By Vikas Pandey BBC Monitoring
(BBC) Bollywood is famous for its dance routines, dramatic visuals and songs across the world.
But India’s most popular movie industry also produces films that initiate social debates on issues that matter to the country.
Aamir Khan’s PK is one such movie.
It questions superstitions in a country where religion is deeply rooted in social consciousness of the people.
Khan plays an alien in the film who comes to visit the earth and almost immediately falls victim to human greed.
His “remote control” – a device without which he cannot go back to his planet – gets stolen.
From that moment, he embarks on a journey to discover the world. He meets people, “both good and bad”, visits places and learns the language.
He painstakingly discovers that many people believe that only god can help him find his remote control.
He visits remote temples, mosques and churches. He follows advices given by priests and religious leaders to convince the god of every faith.
But Khan’s character slowly finds out some self-styled gurus or “godmen” use superstitions and “fraud” to “cheat” people.
PK is not the first movie that has taken a controversial but critical look at religious practices in India.
But then why is the film generating strong reactions?
The answer lies in the movie’s simple narrative. It doesn’t reach any conclusion on the existence of religion, but simply questions superstitions.
In one of the scenes, a priest tells a man to take an arduous journey to a temple in the Himalayas to ensure that one of his sick family members gets well.
PK jumps into the conversation and asks the priest if it’s true that god considers all humans as his sons and daughters.
Yes, says the priest.
PK follows up with another question: “Which father would send an already troubled son on an arduous journey?”
Such simple but important questions have made the movie a thought-provoking drama.I remember many moist eyes in the theatre after a particular scene in which PK recounts his efforts in convincing “the almighty” to return his remote control.
The sequence shows PK bathing in holy rivers, trekking to reach holy temples and painfully beating himself in mourning.
He later discovers that such advice doesn’t mean much and most “godmen” use religions to do business and make profits.
The rest of the movie is all about PK’s debate with one such powerful “godman” who is in possession of his remote control.
In the end, he proves the guru wrong, falls in love with a female journalist who helps him, and returns to his planet.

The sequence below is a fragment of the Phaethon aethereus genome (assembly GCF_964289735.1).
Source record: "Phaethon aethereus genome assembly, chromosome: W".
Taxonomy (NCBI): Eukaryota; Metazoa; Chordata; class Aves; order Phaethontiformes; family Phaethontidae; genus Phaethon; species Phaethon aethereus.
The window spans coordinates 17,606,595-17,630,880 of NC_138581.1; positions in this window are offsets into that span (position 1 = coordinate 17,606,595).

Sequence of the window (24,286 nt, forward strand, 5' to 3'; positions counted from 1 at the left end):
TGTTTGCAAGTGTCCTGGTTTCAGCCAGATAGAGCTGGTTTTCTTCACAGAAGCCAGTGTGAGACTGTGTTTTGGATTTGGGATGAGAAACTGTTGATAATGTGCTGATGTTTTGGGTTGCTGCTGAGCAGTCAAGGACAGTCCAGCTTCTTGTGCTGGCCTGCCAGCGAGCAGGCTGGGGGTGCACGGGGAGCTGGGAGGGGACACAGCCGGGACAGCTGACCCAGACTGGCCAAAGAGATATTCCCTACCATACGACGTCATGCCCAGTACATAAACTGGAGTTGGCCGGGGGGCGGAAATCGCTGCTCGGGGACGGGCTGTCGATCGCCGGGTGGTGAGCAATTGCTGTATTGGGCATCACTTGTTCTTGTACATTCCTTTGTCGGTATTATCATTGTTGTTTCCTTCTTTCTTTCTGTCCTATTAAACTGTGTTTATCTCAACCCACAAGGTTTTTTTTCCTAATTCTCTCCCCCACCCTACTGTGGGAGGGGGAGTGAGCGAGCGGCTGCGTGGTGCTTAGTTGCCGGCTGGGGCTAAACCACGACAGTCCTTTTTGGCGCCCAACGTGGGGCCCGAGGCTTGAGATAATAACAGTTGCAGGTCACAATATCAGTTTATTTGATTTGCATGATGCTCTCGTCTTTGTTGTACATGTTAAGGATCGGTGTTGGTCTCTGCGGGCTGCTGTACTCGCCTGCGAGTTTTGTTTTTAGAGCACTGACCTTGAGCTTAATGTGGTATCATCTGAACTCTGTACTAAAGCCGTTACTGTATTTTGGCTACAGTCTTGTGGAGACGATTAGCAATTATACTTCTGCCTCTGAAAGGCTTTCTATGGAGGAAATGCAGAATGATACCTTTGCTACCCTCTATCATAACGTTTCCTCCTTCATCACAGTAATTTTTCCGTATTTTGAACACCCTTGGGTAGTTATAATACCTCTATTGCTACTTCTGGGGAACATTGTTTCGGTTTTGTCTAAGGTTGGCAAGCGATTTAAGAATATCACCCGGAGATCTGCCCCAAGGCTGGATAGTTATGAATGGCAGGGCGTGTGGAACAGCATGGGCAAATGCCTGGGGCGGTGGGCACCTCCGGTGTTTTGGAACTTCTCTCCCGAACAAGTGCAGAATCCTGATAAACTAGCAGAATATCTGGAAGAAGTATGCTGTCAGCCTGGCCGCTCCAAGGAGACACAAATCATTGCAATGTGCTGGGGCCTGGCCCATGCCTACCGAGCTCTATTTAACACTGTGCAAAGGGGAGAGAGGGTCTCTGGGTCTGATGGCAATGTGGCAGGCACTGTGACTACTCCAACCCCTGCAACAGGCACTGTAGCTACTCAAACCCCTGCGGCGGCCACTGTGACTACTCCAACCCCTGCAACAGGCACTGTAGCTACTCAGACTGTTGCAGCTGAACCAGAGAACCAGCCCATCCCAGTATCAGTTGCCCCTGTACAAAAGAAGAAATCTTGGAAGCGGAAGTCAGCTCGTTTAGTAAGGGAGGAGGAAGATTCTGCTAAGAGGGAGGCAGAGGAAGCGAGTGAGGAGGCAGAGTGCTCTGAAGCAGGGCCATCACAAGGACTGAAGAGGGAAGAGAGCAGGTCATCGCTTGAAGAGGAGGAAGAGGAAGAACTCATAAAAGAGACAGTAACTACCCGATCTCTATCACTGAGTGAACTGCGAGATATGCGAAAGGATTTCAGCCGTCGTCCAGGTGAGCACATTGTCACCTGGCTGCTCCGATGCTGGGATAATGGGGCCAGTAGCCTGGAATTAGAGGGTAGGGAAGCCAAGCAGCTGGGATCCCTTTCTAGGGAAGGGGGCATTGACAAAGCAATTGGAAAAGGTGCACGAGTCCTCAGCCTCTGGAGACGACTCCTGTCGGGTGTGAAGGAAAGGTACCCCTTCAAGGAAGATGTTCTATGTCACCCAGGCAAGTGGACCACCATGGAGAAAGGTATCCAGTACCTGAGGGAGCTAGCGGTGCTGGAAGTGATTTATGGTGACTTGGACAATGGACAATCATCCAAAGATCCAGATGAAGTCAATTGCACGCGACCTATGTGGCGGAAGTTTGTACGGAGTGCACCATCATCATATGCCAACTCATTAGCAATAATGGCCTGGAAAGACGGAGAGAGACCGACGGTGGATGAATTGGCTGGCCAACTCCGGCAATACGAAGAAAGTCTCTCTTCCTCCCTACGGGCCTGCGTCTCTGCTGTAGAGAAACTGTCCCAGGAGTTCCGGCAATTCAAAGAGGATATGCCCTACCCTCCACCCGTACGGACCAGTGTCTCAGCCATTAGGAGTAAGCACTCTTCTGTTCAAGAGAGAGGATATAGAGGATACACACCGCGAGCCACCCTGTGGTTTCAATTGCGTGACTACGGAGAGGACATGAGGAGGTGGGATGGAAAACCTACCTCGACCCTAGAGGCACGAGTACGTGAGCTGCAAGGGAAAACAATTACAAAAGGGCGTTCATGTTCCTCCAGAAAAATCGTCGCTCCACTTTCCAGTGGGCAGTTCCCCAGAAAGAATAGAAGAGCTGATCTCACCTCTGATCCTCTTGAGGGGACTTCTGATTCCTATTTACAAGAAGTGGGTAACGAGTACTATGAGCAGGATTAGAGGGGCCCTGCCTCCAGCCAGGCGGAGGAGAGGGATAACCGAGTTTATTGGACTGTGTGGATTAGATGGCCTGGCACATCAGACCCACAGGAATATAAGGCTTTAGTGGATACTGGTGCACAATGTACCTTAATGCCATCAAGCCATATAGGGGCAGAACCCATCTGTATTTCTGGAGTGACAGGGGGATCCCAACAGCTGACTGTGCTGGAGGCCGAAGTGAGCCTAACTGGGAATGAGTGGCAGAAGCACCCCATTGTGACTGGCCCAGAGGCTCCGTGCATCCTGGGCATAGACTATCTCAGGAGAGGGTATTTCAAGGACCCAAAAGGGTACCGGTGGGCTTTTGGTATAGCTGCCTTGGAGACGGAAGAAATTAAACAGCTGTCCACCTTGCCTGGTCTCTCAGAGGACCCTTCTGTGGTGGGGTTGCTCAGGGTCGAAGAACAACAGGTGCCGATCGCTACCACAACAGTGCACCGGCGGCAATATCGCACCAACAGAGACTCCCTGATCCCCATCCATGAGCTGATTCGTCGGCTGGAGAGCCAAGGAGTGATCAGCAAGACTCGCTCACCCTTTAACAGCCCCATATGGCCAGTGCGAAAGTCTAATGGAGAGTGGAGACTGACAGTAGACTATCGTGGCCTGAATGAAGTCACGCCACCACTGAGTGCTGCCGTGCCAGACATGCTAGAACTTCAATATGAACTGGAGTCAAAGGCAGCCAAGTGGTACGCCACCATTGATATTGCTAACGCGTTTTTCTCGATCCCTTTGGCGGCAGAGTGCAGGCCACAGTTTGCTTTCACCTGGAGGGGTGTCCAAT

The movie has received mixed reviews from critics, but most have praised Khan and director Rajkumar Hirani for showing courage to take on a deeply sensitive subject.Film analyst Namrata Joshi says the duo deserve credit for bringing such a sensitive topic in a mainstream commercial film.
“Aamir is a superstar and that is why this movie has reached millions. It has made people think. Religion has been debated in many regional language films and earlier Bollywood films, but Aamir’s presence has made the difference this time,” she says.
Many say the film’s timing has also been critical.
It has come at a time when issues like religious conversion are being debated in parliament and prominent gurus have been arrested on charges like murder and rape.
It is hard to know that how many people actually agree with the movie’s message. But Joshi says many are watching the film and it shows that people want to discuss and debate even sensitive issues like religious practices.
But not everybody agrees.
Many have criticised the film for “maligning Hinduism” and other religions in the films.A hashtag called #boycottPK started trending almost immediately after the movie was released.
Joshi says Twitter cannot be taken as an indicator of how people are reacting to the film.But the hashtags prove that people are willing to discuss the issue.
Aamir Khan recently defended the film, saying it is not against any particular religion.When I walked out of the theatre, most of my fellow moviegoers seemed interested in repeating this key line from the film.
“Believe in the god who created you, not the one you created.”
And there were others who seemed offended.
But as Joshi says, the movie ensures that the issue of religious superstition is being debated in the country of 1.2 billion people and many religions.